DEL CITY, Okla. - City and fire officials say a "perfect storm" has led to the closure of one of two of the city's fire stations and response times could go up as a result.
The city closed Fire Station 2, near S.E. 44th and Epperly, Monday after it became clear numbers of retiring firefighters and at least three firefighters hired by another metro fire department would create staffing problems, officials say.
"Friday, we met with city management, laid everything out," said Maj. Brandon Pursell, the fire department's public information officer. "We’re three down (to retirement), going in to it and we just received information that three (fire fighters) are going to Oklahoma City."
The department receives, on average, roughly 3,600 calls for service each year, ranging from fire to medical calls.
Pursell says with the normal staffing number of 25 firefighters brought down to 17 (two other firefighters are on long-term injury) by September, the only solution was to consolidate the remaining firefighters at Station 1 and put Station 2 out of service. Their experience -- or lack of it -- also played a factor.
"It’s not a lack of confidence, it’s just a lack of experience. So the decision was made to take the rescue out of service and put those six guys among the two trucks," Pursell said.
No firefighters are losing their jobs as a part of the closure. The six firefighters have been moved back to Station 1 on the city's north side and moved between different crews.
City officials say a $500,000 decrease in sales tax revenue -- which goes towards paying police and firefighters' salaries -- hasn't helped matters.
"We pay a good salary, our problem is we cannot match other metro departments' pay and it's near impossible to meet those salaries," said City Manager Mark Edwards.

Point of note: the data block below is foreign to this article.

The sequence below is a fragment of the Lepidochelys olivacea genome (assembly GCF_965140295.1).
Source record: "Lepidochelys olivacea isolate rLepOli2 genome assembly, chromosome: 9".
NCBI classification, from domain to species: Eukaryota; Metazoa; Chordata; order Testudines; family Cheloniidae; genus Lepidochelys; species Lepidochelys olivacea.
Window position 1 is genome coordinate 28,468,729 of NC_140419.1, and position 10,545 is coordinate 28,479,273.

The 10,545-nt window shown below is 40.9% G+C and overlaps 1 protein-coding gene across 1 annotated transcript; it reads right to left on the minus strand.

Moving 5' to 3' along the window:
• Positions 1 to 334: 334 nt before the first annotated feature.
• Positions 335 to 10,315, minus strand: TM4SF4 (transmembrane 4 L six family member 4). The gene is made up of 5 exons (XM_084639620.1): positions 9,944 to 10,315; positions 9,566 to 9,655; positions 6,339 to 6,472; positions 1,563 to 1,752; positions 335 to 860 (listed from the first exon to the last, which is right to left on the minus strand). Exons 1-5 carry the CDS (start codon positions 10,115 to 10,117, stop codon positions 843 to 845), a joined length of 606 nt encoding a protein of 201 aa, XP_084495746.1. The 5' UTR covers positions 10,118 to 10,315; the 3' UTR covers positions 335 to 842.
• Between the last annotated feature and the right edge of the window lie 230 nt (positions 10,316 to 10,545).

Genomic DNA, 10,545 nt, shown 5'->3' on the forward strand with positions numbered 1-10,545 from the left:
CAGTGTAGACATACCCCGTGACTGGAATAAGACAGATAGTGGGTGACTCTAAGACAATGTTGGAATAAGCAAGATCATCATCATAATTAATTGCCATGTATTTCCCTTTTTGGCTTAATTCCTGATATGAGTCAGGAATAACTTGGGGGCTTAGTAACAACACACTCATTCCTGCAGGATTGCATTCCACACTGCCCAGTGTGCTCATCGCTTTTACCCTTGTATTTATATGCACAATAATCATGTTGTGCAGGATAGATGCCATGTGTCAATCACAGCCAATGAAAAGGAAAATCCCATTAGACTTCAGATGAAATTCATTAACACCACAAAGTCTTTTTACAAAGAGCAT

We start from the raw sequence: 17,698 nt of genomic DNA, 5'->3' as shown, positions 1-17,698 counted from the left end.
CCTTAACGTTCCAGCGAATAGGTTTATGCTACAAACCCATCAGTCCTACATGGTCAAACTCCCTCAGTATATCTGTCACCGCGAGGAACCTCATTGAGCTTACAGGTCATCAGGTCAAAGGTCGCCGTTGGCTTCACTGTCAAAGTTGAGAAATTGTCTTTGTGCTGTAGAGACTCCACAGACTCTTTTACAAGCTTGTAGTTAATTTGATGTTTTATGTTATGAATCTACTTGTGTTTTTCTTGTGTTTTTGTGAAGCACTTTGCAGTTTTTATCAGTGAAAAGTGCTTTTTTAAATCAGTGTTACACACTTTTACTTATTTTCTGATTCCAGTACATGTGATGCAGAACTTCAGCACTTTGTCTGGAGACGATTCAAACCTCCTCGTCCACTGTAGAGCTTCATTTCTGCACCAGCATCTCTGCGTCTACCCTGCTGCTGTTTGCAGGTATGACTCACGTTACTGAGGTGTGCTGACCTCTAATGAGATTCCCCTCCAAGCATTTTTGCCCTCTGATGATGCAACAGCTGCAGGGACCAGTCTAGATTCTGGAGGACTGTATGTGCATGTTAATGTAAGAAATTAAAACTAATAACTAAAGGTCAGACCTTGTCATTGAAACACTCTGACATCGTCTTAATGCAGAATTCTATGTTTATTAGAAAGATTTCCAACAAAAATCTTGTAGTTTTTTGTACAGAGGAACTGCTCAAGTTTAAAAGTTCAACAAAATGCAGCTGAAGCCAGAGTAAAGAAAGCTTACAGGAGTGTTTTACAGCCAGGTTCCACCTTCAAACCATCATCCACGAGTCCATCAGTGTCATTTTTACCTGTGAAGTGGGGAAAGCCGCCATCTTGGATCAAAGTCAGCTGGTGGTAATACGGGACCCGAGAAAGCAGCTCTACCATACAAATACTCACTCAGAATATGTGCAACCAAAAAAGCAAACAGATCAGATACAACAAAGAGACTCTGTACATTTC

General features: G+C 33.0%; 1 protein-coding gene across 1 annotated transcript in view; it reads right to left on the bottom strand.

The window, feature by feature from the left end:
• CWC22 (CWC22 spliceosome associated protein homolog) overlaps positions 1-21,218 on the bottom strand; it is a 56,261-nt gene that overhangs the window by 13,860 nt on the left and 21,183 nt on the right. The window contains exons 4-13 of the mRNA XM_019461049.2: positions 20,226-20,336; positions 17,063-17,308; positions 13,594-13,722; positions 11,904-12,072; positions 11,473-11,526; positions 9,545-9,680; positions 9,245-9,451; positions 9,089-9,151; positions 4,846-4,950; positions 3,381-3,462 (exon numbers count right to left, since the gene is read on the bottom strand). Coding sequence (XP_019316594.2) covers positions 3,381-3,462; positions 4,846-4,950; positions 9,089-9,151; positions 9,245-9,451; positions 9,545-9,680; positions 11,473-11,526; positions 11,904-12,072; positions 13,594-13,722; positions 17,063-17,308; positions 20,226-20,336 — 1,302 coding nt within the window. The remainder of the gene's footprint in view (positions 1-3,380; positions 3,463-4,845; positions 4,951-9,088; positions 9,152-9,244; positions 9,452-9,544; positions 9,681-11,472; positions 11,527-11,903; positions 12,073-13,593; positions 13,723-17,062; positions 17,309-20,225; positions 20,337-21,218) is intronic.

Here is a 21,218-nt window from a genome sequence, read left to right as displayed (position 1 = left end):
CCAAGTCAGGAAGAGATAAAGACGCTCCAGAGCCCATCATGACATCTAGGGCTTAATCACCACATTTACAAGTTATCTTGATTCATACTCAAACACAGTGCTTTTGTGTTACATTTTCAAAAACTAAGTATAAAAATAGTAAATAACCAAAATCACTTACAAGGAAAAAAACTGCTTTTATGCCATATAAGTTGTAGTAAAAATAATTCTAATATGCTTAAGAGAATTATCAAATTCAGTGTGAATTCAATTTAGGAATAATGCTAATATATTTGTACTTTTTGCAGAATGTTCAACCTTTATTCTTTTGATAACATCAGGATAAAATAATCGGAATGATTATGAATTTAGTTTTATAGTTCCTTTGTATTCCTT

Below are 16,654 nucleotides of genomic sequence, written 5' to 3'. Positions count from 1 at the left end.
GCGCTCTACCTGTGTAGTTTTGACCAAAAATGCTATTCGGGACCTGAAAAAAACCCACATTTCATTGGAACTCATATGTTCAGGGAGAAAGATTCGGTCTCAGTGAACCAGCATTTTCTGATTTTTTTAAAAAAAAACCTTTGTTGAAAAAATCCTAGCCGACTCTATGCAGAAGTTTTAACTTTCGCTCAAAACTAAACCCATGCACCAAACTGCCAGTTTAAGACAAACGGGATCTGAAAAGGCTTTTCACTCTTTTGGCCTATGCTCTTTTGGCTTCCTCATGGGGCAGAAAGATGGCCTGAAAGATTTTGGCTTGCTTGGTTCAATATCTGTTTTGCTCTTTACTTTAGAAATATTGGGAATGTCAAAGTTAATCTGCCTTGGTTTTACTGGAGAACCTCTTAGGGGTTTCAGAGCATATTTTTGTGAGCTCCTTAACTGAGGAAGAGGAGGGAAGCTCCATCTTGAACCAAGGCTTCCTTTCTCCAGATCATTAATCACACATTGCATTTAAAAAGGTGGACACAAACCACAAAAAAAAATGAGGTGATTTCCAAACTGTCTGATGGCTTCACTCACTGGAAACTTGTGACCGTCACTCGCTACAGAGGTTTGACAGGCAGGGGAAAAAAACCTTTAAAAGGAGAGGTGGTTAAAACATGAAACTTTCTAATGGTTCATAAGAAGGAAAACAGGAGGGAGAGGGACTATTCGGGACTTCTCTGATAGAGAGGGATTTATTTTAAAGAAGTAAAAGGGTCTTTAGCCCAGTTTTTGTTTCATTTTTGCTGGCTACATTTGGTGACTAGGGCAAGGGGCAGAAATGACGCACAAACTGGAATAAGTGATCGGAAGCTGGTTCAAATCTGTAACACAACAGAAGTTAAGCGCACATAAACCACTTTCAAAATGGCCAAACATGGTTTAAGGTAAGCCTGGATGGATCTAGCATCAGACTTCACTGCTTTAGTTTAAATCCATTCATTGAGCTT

Pursell says losing qualified firefighters to jobs at other departments has been a common trend.
"(We're) trying to retain them. So the investment that we put in to those firefighters, we lose to neighboring communities and that’s the upsetting part for our citizens and for our fire department is just that lack of experience and lack of training, that we lose when they go somewhere else," Pursell said.
The closure came as a surprise and earlier than anticipated. The city is currently building a new multi-million dollar fire house at S.E. 28th and Epperly. Once completed, plans called for Station 2 - a converted public works building - to be shuttered. The new facility would become Station 1, with the current headquarters on S.E. 15th renamed as Station 2.
Fire officials say hiring to fill the open positions is being done -- but that can take months before a candidate is hired, trained and deemed qualified to begin taking calls.
"We’re going to do everything that we can to keep this impact minimal," said Pursell. "But we are expecting that we’re not going to respond as quick, especially to the south end of town."